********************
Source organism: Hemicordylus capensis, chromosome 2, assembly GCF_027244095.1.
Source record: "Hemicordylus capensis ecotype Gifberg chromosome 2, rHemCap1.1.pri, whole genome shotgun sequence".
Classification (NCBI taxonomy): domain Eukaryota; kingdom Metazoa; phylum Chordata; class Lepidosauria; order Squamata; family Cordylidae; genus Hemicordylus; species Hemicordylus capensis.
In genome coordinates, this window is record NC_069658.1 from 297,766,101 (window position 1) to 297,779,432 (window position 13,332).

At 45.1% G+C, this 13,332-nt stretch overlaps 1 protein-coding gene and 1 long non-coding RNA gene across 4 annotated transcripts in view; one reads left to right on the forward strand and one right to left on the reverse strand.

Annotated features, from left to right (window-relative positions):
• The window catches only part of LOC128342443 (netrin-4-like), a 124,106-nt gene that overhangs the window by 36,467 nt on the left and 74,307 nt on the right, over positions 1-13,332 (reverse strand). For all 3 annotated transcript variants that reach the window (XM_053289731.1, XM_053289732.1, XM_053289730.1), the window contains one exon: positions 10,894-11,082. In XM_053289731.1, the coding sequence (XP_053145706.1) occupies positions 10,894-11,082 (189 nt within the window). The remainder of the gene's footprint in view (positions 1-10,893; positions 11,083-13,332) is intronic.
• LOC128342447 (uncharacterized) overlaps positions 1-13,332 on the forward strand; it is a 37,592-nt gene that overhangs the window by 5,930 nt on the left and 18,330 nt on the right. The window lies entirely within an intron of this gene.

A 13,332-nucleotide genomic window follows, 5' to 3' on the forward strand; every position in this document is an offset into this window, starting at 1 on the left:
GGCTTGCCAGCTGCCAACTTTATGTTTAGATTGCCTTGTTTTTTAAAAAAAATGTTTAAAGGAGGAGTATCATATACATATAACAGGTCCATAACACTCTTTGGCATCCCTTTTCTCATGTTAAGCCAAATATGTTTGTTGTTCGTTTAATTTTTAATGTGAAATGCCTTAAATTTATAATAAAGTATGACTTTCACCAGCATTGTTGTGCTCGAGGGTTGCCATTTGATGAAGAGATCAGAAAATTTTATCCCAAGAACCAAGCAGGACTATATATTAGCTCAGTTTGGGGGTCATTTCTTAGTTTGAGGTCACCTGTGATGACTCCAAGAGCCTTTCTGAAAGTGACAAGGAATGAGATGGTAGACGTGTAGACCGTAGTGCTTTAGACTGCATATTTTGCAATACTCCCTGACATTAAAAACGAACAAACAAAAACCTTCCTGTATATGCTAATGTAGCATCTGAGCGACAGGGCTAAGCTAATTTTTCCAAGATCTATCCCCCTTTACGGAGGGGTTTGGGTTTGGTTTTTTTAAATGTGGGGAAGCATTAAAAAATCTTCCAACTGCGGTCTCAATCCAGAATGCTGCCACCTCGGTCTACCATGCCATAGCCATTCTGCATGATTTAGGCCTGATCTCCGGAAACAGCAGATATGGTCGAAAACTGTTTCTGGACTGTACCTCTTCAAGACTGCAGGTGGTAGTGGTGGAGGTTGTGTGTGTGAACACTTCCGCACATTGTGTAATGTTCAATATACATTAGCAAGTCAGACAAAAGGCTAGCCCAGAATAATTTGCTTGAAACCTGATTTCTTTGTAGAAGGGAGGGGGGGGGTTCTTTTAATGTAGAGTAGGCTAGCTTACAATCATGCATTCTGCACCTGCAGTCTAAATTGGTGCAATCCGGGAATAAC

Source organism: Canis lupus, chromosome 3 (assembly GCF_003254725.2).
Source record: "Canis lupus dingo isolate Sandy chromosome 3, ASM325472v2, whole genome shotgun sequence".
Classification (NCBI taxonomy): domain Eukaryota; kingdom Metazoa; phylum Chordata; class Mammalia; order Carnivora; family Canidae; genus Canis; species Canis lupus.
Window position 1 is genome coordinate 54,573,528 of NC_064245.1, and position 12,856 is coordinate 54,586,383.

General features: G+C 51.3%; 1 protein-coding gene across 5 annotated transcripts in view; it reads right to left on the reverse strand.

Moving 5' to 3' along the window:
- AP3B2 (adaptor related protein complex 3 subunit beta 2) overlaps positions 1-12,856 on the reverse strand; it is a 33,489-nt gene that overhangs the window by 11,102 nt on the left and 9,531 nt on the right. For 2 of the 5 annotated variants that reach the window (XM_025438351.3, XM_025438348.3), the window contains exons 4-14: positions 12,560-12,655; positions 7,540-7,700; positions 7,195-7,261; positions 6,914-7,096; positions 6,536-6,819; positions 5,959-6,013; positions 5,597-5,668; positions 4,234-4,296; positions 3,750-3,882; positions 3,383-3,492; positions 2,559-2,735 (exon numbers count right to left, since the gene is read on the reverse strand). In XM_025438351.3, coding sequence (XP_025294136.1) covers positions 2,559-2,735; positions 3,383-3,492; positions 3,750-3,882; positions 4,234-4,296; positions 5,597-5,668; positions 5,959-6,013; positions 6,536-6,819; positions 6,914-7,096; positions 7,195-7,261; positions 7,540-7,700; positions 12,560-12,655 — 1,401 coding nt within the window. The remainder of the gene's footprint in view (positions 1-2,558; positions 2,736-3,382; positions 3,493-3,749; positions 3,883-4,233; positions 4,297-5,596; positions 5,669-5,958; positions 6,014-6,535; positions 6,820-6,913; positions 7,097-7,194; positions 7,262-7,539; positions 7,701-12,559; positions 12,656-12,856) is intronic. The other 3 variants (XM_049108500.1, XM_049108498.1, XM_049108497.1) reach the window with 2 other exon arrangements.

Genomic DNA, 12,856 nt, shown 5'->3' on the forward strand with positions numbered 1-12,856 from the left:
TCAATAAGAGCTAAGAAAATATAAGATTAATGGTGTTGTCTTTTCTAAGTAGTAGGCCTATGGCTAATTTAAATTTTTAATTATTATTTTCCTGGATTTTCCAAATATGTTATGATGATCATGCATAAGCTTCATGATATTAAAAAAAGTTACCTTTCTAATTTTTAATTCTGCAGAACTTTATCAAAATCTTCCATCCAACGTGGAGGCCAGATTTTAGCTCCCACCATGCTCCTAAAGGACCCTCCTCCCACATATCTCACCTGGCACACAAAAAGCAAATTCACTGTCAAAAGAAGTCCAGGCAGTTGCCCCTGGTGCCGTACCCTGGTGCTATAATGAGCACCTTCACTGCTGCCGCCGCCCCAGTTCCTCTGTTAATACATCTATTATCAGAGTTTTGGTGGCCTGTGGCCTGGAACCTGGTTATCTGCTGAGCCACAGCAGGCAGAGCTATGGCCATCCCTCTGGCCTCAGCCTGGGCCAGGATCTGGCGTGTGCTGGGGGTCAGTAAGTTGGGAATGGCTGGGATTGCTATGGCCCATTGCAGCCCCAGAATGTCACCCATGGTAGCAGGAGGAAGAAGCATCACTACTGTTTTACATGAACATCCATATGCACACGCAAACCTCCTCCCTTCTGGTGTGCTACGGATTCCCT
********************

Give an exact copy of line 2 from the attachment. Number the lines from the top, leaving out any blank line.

Source record: "Hemicordylus capensis ecotype Gifberg chromosome 2, rHemCap1.1.pri, whole genome shotgun sequence".